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 Post subject: Re: Meat, Muscularity, and Masculinity
PostPosted: Fri Jun 20, 2014 10:26 am 
Thinks Plants Have Feelings
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Joined: Fri May 30, 2014 11:49 am
Posts: 57
Worldrunner, I think your workout program sounds fine. You're not a beginner so six weeks is probably a reasonable amount of time to be changing programs. As you become more fit your body adapts faster You are making progress (increasing weight) and body change will follow, it's just going to be slower than it used to be. If at the end of six weeks you are still making progress, increasing weight, reps etc it's fine to continue the same program. On the other hand if you are wrapping out sooner it's also okay to change programs faster, but probably not sooner than four weeks.(sources: Burn the fat, Feed the Muscle and The New Rules of Lifting.) When I say this, I’m really referring to the program itself, i.e the exercises. Rep ranges are a different thing. The biggest gains I ever made were a few years ago when I changed rep ranges every week and plenty of workout programs change them more often. Which I guess you know since talked about pyramids. I hear pyramids are awesome. I've never tried them personally. If you do do them I would love to hear how it works for you.

One thing I would change is you have your upper body routines on consecutive days. As Jim implied when you work the larger muscle groups like chest and back you are also working the smaller ones like biceps and triceps. Swap legs day with chest and back or put the strength days on days 1,3 and 6. If you want to keep them in a cluster I think it would be better to do front body (chest, biceps) and the back body (back, triceps.) Muscles are built when you are resting them. Exercise is the architect, rest is the builder.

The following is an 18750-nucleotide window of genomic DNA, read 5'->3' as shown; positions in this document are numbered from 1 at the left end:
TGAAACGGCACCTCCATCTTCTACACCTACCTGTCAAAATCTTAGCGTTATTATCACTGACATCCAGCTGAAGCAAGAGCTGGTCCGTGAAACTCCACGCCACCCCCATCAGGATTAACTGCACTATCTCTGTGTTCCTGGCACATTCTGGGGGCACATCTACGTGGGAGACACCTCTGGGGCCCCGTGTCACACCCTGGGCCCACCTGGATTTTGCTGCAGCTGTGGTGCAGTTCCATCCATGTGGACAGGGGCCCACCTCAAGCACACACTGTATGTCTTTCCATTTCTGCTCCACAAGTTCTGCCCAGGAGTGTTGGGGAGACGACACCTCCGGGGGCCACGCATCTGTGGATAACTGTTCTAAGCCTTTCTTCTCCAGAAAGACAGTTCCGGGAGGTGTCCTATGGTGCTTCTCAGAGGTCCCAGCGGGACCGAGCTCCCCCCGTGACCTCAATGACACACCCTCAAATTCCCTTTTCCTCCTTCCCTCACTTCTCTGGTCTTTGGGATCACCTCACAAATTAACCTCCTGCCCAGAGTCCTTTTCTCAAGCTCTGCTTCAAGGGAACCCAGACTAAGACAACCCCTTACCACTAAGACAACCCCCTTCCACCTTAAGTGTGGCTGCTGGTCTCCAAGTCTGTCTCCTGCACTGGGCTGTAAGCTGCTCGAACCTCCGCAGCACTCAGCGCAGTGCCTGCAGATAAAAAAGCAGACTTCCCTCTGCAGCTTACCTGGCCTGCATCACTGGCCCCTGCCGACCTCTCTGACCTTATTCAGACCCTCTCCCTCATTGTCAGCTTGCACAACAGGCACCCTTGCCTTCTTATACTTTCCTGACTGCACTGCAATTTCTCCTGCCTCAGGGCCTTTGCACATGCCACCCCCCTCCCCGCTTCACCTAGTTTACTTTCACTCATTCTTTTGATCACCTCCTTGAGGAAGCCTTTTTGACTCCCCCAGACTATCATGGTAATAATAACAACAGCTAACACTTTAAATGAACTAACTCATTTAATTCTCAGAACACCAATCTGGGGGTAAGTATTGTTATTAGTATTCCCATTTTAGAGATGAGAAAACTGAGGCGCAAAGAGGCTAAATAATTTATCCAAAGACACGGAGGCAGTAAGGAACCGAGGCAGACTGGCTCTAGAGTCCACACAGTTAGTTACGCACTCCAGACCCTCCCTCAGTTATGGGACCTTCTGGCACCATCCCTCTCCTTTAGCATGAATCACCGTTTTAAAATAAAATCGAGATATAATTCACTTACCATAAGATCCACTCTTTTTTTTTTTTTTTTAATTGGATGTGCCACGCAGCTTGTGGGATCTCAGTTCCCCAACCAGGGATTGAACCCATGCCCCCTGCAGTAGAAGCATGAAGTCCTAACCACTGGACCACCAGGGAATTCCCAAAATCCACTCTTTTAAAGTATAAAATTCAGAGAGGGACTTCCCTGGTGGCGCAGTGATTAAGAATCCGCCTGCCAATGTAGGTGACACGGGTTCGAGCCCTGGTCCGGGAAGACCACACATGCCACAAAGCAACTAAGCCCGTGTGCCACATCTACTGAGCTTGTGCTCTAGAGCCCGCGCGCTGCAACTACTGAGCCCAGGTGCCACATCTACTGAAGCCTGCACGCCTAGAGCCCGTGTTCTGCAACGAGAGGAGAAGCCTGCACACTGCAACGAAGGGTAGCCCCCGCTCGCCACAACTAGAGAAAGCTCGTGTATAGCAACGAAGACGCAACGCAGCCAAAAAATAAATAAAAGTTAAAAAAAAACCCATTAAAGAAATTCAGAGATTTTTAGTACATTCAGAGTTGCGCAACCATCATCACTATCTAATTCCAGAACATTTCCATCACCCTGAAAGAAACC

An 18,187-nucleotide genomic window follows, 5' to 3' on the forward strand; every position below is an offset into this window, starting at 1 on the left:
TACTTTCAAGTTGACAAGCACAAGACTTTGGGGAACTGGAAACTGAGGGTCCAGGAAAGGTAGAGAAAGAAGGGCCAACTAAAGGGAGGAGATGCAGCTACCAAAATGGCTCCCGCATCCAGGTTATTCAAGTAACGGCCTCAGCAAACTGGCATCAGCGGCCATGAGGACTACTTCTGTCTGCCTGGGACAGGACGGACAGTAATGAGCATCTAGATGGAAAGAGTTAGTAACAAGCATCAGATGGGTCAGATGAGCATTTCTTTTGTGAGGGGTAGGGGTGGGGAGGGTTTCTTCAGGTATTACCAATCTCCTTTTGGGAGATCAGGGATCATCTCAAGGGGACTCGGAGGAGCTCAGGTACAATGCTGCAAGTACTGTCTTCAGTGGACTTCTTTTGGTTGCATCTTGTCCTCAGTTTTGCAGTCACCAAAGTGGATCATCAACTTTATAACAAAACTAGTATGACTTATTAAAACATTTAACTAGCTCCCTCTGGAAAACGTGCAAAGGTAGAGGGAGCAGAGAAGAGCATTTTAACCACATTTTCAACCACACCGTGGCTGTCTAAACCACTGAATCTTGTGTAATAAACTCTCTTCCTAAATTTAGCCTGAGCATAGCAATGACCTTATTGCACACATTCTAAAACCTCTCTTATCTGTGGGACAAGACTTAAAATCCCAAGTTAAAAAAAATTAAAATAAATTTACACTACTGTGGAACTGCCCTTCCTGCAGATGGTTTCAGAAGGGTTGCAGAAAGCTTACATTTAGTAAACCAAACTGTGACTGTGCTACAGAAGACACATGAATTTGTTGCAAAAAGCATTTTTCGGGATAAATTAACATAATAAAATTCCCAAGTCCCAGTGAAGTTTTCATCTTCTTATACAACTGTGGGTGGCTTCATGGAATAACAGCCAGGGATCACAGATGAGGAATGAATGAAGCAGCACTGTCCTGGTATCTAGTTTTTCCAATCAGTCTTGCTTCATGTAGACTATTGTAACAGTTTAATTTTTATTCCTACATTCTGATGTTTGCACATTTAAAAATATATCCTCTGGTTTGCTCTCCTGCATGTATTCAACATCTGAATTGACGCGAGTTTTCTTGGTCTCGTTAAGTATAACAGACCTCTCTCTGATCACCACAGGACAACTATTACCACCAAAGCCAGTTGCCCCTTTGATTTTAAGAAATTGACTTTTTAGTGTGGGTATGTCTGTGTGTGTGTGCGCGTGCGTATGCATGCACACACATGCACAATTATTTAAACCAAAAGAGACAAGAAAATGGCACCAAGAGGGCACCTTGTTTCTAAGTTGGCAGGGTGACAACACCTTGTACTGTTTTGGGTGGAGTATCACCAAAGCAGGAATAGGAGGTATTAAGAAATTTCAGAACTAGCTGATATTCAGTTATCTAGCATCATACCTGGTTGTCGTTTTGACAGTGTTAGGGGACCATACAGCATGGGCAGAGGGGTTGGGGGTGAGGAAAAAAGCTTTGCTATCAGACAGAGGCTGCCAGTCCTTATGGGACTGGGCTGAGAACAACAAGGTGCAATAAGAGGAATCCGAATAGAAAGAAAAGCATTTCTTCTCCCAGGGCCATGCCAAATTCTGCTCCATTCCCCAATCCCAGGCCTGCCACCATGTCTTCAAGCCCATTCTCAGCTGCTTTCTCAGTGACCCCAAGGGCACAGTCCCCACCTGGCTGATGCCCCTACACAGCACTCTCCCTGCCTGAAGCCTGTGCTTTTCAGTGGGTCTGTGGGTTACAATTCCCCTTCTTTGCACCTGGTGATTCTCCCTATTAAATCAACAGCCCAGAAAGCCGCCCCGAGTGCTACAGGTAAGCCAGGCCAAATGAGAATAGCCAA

As I said, it sounds like you're doing fine. If you're not already taking measurements it's a great way to track progress. The measuring tape will tell you there's a quarter inch difference that you might not be able to see with the naked eye. You can also compare your body fat percentage and weight each week to see if you are gaining or losing lean mass to give you a better indicator of whether what you are doing is making the changes you want to make. Every body is different and responds differently which is probably why you are getting different answers. It all works, but how well is it working for you?

For example, I have heard, anecdotally only, that some people who are having hard time gaining muscles have had better luck in the higher rep ranges 12-15. Something to keep in back of your mind if you are still unsatisfied.

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